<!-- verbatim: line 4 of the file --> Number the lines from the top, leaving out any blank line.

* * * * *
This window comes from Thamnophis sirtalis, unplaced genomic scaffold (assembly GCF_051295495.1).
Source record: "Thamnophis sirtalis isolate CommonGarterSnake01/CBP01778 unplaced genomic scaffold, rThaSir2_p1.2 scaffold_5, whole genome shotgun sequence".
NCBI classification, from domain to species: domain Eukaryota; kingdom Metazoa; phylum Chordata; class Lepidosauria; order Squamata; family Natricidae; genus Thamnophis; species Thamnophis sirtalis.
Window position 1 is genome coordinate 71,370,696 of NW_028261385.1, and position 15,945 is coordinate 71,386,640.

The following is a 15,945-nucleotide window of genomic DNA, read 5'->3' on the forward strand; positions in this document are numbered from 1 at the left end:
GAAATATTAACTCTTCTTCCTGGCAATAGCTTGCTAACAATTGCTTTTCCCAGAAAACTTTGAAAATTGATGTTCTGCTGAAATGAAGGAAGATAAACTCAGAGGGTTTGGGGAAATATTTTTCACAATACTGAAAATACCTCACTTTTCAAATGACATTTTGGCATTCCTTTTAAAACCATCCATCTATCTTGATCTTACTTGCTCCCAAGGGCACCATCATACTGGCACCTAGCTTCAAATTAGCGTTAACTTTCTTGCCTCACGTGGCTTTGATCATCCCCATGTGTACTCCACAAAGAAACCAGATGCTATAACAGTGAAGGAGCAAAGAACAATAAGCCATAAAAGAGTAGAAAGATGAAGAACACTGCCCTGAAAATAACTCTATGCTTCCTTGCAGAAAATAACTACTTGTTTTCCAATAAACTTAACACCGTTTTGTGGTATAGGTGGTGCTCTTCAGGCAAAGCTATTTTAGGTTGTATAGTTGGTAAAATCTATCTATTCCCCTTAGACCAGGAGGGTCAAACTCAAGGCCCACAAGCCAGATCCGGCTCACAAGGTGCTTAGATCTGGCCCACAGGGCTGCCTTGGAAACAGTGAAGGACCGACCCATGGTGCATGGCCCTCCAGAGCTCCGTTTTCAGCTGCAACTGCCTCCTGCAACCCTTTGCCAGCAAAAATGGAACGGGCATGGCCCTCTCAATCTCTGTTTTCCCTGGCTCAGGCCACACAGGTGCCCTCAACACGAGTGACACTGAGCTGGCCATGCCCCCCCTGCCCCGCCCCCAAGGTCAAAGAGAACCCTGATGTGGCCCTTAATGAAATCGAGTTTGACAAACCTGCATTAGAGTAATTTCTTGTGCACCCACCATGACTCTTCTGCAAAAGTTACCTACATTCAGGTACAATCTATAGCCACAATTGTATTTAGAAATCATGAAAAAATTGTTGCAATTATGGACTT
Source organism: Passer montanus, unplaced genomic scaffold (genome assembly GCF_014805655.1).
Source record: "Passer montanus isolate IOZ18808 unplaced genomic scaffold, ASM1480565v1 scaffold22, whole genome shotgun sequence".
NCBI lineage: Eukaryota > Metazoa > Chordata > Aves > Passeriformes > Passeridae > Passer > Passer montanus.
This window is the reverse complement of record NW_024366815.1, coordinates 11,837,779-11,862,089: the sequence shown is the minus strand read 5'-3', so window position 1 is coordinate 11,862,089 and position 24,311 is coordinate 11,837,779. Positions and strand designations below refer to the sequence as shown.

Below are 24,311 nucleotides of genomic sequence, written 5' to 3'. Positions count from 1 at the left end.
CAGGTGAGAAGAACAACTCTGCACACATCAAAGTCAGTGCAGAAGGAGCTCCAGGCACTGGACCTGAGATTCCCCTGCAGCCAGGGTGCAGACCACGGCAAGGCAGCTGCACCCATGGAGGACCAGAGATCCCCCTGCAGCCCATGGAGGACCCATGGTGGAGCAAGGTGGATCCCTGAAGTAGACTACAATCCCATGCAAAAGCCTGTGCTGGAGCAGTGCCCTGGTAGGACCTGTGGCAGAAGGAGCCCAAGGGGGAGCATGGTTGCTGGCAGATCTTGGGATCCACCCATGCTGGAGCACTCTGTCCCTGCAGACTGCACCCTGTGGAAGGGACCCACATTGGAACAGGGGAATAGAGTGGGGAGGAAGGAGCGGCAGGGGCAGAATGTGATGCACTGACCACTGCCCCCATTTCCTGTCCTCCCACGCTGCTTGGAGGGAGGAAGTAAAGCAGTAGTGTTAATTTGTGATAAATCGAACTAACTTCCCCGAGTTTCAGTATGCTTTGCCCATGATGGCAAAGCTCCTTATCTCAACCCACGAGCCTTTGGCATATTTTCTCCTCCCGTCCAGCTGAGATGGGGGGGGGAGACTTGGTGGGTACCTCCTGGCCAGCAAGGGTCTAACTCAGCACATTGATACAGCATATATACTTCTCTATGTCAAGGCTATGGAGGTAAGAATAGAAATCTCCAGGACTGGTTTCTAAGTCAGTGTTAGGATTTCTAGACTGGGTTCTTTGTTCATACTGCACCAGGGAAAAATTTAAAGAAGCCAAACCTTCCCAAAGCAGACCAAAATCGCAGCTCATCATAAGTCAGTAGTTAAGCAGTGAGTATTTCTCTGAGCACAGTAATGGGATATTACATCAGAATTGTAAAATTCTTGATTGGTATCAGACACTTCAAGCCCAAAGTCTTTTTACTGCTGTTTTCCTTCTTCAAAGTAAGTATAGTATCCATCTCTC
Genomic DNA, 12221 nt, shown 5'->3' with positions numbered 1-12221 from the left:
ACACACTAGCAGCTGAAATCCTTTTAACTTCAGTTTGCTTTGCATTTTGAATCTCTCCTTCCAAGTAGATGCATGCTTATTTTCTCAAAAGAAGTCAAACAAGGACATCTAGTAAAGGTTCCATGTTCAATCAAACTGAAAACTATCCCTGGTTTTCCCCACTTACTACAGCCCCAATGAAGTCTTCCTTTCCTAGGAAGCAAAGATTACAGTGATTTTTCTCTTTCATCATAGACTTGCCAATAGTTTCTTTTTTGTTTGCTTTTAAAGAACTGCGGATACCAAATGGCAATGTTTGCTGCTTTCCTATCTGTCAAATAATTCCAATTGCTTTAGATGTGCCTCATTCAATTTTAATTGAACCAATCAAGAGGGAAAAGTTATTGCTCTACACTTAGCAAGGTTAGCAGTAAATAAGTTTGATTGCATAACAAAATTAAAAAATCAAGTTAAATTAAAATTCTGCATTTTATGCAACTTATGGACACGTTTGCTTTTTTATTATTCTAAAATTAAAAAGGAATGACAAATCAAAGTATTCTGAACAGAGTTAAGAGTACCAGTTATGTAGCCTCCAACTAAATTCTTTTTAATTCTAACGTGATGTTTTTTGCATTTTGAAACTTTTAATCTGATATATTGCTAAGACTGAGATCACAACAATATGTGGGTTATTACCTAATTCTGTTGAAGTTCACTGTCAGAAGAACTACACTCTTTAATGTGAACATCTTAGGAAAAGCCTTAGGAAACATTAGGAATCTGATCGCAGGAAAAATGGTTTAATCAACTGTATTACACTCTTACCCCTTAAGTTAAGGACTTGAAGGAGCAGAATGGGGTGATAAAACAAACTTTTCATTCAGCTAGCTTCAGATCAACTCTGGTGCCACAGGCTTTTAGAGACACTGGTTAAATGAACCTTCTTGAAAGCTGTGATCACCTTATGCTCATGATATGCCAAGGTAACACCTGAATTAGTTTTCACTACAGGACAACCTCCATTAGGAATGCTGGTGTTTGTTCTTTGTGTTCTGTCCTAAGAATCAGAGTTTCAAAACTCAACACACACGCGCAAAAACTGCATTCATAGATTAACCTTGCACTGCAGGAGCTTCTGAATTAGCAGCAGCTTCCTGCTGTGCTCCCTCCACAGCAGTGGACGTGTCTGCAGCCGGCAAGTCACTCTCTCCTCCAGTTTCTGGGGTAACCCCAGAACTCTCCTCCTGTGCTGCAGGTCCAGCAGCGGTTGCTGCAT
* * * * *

Window position 1 is genome coordinate 71,370,696 of NW_028261385.1, and position 15,945 is coordinate 71,386,640.